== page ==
Lawmakers consider reforms to herbicide spraying rules
PORTLAND — The Legislature is working on reforming Oregon's regulations governing aerial spraying of herbicides on industrial timberlands.
The Oregonian reports that Eugene Democrat Sen. Chris Edwards has convened a workgroup on the issue. It holds its first session Tuesday in Salem.
Edwards is the chairman of the Senate Environment and Natural Resources Committee. He says current regulations are not protecting people who live near industrial forestlands, but it remains to be seen what reforms are politically feasible.
Oregon regulations currently require spray buffer zones along fish-bearing streams, but not around schools or homes. There is no requirement to warn people that spraying will occur on a specified day. And people who feel spray has fallen over their land cannot sue for damages under the state's Right to Farm Act.
Last spring, the Oregon Department of Agriculture determined that a helicopter company hired to spray herbicides on industrial timberlands in Curry County "more than likely" allowed spray to fall over people's homes, but did not go so far as to say the spray made people sick.
The state later fined Pacific Air Research Inc. and pesticide applicator Steven Owen $10,000 each and suspended their commercial pesticide licenses for a year for providing false and misleading information during the investigation.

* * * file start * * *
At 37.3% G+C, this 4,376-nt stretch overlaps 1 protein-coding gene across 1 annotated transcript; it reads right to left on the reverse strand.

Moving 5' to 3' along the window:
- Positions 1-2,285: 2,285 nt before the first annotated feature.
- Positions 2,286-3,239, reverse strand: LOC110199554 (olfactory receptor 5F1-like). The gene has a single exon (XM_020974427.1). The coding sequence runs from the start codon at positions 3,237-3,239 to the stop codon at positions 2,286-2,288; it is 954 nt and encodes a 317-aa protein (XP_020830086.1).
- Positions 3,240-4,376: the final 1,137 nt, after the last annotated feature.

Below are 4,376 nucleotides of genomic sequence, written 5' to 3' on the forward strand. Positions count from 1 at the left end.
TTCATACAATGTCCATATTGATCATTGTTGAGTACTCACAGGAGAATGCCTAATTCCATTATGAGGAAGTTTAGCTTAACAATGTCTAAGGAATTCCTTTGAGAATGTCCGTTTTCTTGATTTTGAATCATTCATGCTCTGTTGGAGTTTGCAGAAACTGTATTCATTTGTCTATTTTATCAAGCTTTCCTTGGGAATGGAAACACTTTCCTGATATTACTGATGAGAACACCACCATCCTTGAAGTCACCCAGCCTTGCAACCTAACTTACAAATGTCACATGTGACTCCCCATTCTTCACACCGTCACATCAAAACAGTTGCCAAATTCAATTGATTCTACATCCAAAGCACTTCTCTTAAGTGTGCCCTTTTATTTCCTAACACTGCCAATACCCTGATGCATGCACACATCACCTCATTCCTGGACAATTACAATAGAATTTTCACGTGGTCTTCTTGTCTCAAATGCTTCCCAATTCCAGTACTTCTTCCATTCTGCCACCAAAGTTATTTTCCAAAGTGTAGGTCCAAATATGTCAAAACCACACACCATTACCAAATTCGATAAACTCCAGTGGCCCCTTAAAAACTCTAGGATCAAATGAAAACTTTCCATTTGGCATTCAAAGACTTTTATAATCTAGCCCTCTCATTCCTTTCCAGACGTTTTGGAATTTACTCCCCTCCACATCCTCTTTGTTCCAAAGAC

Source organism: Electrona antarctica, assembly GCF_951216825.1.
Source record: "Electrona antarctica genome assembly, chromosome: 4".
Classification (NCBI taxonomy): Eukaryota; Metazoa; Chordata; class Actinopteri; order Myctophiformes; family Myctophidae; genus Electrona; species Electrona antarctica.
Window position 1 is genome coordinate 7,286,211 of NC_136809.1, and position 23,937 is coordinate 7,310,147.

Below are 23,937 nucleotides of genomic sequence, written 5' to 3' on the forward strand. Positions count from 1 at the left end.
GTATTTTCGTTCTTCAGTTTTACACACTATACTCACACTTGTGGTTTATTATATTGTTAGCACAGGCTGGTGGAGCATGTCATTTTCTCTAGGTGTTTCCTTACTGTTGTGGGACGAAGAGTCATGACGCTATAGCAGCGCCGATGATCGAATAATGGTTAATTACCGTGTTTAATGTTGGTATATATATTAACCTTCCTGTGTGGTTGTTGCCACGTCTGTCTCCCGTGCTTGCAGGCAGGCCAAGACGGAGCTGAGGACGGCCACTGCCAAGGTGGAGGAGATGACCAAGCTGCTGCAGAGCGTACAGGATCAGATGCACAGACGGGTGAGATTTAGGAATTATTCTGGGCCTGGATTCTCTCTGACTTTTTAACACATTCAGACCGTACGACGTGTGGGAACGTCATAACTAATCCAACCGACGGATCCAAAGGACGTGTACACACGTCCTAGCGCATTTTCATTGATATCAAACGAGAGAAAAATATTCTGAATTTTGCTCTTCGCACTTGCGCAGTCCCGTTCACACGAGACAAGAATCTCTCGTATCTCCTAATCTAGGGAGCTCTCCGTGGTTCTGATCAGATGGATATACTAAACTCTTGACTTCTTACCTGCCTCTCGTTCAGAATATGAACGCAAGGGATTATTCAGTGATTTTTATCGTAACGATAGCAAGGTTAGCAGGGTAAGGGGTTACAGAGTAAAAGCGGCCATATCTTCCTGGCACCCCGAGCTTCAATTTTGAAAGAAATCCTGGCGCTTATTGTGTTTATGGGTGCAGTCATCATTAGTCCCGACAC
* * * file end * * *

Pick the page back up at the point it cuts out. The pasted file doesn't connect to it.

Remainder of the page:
A hearing is pending on Owen's administrative appeal, and a call to Pacific Air Research for comment wasn't immediately returned.
State and federal investigations began in 2011 after tests showed residents around Triangle Lake in the Coast Range outside Eugene had herbicides in their urine. The people live near industrial timberlands where herbicides were sprayed.
Sen. Michael Dembrow, D-Portland, wants to make Oregon's spraying regulations more like those in Washington and California, making it easier for people to know what is going on and requiring operators to notify neighbors of plans to spray and burn logging debris. He wants to require the state Board of Forestry to restore buffer zones around schools and homes, which were removed in 1996.
A package of bills in the House from Rep. Brian Clem, D-Salem, would require more training for pilots and investigators of spraying complaints, and it would provide more money for investigations. Clem, who received more than $23,000 in campaign contributions from the timber industry since 2008, questioned the notifications and buffers Dembrow was proposing.
A spokeswoman for Gov. Kate Brown said her office would have someone at the workgroup.